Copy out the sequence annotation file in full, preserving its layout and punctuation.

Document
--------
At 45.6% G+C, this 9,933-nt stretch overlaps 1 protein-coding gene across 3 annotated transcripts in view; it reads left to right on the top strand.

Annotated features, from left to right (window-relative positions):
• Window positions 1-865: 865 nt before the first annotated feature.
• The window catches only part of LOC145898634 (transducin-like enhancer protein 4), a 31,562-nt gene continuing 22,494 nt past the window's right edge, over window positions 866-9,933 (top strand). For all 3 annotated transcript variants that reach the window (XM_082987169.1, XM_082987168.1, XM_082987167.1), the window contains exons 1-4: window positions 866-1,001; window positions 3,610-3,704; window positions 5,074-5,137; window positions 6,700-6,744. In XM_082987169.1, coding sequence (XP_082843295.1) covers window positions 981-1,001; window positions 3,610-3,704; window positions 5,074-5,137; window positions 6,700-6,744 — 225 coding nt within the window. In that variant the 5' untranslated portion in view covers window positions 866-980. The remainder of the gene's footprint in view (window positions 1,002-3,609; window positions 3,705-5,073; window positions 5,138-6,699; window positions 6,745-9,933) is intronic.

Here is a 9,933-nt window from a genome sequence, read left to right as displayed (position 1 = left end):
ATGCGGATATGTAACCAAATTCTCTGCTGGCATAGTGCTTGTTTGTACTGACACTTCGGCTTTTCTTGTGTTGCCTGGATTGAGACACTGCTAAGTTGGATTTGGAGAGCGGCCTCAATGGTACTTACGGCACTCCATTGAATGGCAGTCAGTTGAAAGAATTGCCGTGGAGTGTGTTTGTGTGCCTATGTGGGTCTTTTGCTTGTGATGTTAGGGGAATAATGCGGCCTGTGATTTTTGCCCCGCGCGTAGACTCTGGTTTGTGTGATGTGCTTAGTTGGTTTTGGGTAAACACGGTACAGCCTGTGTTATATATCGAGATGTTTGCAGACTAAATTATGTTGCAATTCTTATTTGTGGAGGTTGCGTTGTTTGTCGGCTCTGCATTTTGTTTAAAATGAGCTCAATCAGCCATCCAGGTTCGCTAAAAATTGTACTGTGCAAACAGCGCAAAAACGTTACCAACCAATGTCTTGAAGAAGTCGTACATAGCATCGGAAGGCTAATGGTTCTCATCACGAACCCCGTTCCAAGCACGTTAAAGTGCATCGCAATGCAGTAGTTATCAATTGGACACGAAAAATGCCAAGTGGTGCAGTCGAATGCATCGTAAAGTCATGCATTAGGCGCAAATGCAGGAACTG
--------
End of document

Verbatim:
At 45.6% G+C, this 9,933-nt stretch overlaps 1 protein-coding gene across 3 annotated transcripts in view; it reads left to right on the top strand.

Annotated features, from left to right (window-relative positions):
• Window positions 1-865: 865 nt before the first annotated feature.
• The window catches only part of LOC145898634 (transducin-like enhancer protein 4), a 31,562-nt gene continuing 22,494 nt past the window's right edge, over window positions 866-9,933 (top strand). For all 3 annotated transcript variants that reach the window (XM_082987169.1, XM_082987168.1, XM_082987167.1), the window contains exons 1-4: window positions 866-1,001; window positions 3,610-3,704; window positions 5,074-5,137; window positions 6,700-6,744. In XM_082987169.1, coding sequence (XP_082843295.1) covers window positions 981-1,001; window positions 3,610-3,704; window positions 5,074-5,137; window positions 6,700-6,744 — 225 coding nt within the window. In that variant the 5' untranslated portion in view covers window positions 866-980. The remainder of the gene's footprint in view (window positions 1,002-3,609; window positions 3,705-5,073; window positions 5,138-6,699; window positions 6,745-9,933) is intronic.

Here is a 9,933-nt window from a genome sequence, read left to right as displayed (position 1 = left end):
ATGCGGATATGTAACCAAATTCTCTGCTGGCATAGTGCTTGTTTGTACTGACACTTCGGCTTTTCTTGTGTTGCCTGGATTGAGACACTGCTAAGTTGGATTTGGAGAGCGGCCTCAATGGTACTTACGGCACTCCATTGAATGGCAGTCAGTTGAAAGAATTGCCGTGGAGTGTGTTTGTGTGCCTATGTGGGTCTTTTGCTTGTGATGTTAGGGGAATAATGCGGCCTGTGATTTTTGCCCCGCGCGTAGACTCTGGTTTGTGTGATGTGCTTAGTTGGTTTTGGGTAAACACGGTACAGCCTGTGTTATATATCGAGATGTTTGCAGACTAAATTATGTTGCAATTCTTATTTGTGGAGGTTGCGTTGTTTGTCGGCTCTGCATTTTGTTTAAAATGAGCTCAATCAGCCATCCAGGTTCGCTAAAAATTGTACTGTGCAAACAGCGCAAAAACGTTACCAACCAATGTCTTGAAGAAGTCGTACATAGCATCGGAAGGCTAATGGTTCTCATCACGAACCCCGTTCCAAGCACGTTAAAGTGCATCGCAATGCAGTAGTTATCAATTGGACACGAAAAATGCCAAGTGGTGCAGTCGAATGCATCGTAAAGTCATGCATTAGGCGCAAATGCAGGAACTG